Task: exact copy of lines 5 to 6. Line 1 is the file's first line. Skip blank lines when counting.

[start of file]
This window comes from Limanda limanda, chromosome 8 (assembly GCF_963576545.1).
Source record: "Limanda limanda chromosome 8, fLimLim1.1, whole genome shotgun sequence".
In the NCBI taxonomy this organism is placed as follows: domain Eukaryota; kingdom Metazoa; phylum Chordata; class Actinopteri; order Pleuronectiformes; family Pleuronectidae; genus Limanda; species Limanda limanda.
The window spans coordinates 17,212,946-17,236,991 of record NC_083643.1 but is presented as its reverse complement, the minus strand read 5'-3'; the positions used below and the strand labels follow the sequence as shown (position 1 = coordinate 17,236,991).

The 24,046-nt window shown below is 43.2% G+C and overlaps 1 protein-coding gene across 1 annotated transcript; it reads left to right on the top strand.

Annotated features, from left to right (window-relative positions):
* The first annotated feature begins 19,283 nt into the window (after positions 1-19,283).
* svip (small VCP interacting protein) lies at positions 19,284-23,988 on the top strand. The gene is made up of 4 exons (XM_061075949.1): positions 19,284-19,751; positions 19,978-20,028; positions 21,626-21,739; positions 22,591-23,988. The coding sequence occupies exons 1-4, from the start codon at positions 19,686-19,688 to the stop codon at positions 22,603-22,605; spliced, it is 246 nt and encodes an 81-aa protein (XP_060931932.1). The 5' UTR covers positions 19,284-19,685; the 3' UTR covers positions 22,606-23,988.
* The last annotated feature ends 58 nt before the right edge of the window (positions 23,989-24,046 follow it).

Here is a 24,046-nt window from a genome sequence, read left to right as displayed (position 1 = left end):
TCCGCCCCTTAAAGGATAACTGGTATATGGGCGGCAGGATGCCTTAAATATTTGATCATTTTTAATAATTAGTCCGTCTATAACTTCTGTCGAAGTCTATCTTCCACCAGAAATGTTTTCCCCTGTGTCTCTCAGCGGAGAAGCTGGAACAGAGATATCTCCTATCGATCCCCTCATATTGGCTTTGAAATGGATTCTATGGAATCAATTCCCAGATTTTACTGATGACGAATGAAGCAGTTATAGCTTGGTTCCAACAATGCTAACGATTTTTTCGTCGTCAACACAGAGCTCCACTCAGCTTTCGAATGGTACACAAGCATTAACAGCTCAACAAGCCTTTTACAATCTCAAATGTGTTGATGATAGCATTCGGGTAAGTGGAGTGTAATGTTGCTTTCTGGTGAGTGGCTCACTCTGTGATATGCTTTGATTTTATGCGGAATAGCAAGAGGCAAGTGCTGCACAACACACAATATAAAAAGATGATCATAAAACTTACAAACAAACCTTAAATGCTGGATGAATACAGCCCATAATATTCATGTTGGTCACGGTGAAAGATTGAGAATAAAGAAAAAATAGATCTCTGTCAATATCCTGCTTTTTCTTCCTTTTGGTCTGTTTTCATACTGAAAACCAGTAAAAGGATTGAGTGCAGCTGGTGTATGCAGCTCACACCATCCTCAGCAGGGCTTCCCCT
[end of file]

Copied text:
The 24,046-nt window shown below is 43.2% G+C and overlaps 1 protein-coding gene across 1 annotated transcript; it reads left to right on the top strand.

Annotated features, from left to right (window-relative positions):